MADRID — Spain’s dominant pay TV player, Sogecable, is getting into broadband and voice telephony in an aggressive move to bolster its subscriber base, not to mention the country’s lagging pay TV sector.
Starting Nov. 30, the Prisa-managed company will join forces with giant telco Telefonica to offer triple-play package Trio Plus, which includes its satellite service Digital Plus.
By late September, Sogecable also will launch iPlus, the next-gen decoder and DVR capable of storing more than 80 hours of shows.”Both are bets to get into Spain’s technological vanguard,” says Alex Martinez Roig, Digital Plus director of content.
Trio Plus will sell Sogecable’s Digital Plus alongside broadband and voice telephony from Telefonica in the nearly 50% of the Spanish market that Telefonica IPTV service Imagenio doesn’t reach.The deal sticks a Sogecable toe in the broadband biz, compensating for Digital Plus’ lack of interactive services.
The partners also will team to acquire content for Imagenio and Digital Plus, with Sogecable handling acquisitions.
“We’ll join client bases on VOD and niche channel deals with the studios,” says Luis Velo, Telefonica general director, multimedia projects.
“The alliance is a symbiosis,” adds Deutsche Bank analyst Luis Fananas. “Telefonica needs to hit back at triple-play competition, and at Sogecable any sub-base hike is marvelous.”
That’s because Sogecable faces ever-fiercer competition. Digital Plus has 54.4% of the pay TV market, cable has 35.7% and broadband TV 9.9%. But Digital Plus sub growth is slowing: Over July 2006-June 2007, it only upped subs by 3.3% to 2.06 million.
Growth looks better in broadband. Launched in 2005, Imagenio had 450,925 clients by June 30, taking nearly 50% of net new pay TV clients in the prior 12 months.
“We don’t aim to be pay TV market leaders; we want to lead triple play,” says Velo.
But without pay TV, triple play doesn’t happen.
Imagenio’s main triple-play rival, cable operator ONO, boasts shareholders General Electric, Caisse de Depot et Placement du Quebec, Thomas H. Lee Co., Bank of Santander and Multitel.
Since 1998, it’s invested x9 billion ($12.2 billion) in a 45,000-kilometer (about 28,000-mile) optical fiber net, covering 6.3 million homes.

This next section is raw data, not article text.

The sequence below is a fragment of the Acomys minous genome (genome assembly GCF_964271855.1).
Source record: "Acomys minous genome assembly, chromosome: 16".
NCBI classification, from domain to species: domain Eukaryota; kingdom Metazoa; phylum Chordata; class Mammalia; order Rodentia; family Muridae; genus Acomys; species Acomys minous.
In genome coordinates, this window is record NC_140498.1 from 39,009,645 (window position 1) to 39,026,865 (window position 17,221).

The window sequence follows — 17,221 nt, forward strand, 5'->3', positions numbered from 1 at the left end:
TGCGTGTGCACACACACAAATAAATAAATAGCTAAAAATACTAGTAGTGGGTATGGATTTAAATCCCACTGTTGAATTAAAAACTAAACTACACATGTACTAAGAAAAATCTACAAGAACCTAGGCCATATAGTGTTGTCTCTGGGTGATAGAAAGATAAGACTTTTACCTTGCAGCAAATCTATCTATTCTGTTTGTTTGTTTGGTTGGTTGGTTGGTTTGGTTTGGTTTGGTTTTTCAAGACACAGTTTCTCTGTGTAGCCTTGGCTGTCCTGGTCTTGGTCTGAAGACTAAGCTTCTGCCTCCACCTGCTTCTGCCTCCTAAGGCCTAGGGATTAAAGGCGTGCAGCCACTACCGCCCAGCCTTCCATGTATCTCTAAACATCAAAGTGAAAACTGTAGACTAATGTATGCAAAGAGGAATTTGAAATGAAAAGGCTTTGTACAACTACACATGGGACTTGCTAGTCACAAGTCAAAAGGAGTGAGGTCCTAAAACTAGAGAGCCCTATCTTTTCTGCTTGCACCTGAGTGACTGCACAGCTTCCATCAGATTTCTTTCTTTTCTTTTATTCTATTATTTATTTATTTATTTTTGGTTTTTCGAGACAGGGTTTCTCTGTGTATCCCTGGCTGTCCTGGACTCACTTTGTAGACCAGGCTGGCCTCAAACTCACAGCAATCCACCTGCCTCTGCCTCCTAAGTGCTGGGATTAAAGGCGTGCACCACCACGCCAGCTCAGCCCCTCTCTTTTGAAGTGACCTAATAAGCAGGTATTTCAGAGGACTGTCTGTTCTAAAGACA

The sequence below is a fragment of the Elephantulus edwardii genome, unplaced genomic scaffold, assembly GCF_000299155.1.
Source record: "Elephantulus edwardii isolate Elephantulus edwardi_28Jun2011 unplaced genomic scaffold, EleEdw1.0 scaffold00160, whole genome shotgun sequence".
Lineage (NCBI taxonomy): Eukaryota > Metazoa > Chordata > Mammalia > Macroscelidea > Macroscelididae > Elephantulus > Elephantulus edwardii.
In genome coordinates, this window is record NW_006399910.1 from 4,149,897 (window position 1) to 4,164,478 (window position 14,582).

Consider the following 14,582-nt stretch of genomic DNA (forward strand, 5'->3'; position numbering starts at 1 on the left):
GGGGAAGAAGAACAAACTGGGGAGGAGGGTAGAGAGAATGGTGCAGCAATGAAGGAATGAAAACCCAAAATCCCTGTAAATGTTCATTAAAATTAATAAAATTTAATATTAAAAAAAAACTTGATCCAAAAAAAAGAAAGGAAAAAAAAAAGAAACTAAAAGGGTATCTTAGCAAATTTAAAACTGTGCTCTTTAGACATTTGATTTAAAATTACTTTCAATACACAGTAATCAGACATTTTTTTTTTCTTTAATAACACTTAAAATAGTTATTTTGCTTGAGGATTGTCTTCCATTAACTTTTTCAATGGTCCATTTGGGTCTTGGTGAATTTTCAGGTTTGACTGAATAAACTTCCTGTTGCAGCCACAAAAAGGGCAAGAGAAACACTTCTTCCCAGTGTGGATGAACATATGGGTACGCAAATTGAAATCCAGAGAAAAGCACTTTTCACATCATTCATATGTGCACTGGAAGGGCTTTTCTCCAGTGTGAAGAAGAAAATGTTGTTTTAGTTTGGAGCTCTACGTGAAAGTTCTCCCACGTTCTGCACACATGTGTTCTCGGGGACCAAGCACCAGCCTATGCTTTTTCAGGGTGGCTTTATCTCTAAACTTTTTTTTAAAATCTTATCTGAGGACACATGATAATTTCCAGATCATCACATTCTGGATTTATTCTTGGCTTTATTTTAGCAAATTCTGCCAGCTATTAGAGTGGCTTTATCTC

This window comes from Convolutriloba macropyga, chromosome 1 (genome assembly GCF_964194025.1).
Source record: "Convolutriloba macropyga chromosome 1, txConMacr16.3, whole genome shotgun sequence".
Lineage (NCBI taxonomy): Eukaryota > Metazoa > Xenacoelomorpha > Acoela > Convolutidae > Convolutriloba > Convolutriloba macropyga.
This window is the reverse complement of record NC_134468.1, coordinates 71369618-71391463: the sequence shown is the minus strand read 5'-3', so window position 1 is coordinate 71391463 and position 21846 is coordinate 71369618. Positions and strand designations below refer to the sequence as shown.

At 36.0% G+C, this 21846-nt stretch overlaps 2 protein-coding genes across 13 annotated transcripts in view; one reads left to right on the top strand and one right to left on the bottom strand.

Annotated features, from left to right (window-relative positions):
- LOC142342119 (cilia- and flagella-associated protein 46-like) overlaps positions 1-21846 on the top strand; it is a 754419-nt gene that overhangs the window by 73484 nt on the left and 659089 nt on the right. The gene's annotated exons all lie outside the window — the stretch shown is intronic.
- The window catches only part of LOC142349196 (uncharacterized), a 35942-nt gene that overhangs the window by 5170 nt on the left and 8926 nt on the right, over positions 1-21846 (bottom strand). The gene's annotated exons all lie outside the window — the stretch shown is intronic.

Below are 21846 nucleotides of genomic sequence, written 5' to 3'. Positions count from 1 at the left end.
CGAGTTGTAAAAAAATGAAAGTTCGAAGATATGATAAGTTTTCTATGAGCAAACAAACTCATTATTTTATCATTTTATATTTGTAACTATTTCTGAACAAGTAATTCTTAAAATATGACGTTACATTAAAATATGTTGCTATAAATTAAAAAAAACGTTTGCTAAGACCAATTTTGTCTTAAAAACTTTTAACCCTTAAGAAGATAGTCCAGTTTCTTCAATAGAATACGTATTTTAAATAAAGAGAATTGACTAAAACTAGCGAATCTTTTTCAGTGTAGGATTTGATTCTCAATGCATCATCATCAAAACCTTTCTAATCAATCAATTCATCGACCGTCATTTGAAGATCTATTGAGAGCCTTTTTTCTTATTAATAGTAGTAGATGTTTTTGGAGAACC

ONO’s TV service has 922,254 clients and registered a slow 2.3% growth rate for the July 2006-June 2007 period.
It’s just restructured its triple-play offer, adding three new channel packages.
“ONO’s most difficult market is probably TV,” says Chris Ucko at Credit Sight. “For starters, the cost of content makes television the lowest-margin business and makes it harder for the company to compete aggressively on price.”
And ONO has other competitors.
New IPTV triple-play companies include France Telecom’s Orange TV and Yacom TV (adding 302,000 subscribers), Jazztelia TV and Superbanda.
Estimates Screen Digest senior analyst Maria Aguete: “In the next five years, Digital Plus will keep its dominant position but drop to a 46.3% market share. Most growth will go to IPTV, with 16.7%. Cable will stay stable.”
The challenge for Sogecable isn’t just rivals: It’s Spain’s pay TV market itself.
With 3.9 million subs from 14.03 million TV homes, Spanish 27.8% pay TV pales before Germany (64.2%), the U.K. (47.7%) and France (40.6%).
Another problem is piracy. “It’s very difficult to maintain pay TV when the average user in Spain downloads from (free peer-to-peer file-sharing program) eMule,” says Gema Solana, head of contents at telco Jazztel, which operates IPTV Jazztelia TV.
And yet another issue is policy. “The approval of TV sports regs 10 years ago limiting sports pay TV transmissions prevents soccer from driving pay TV, as in the U.K. and France,” Martinez Roig argues.
But soccer is still pay TV’s motor. Of the 8 million first-quarter pay TV program buys, 5.6 million were soccer matches, 2.1 million movies.
Traditionally owning sports pay TV rights, Sogecable now has a new large challenge after rival Mediapro snapped up rights — at a huge price — to Spanish soccer.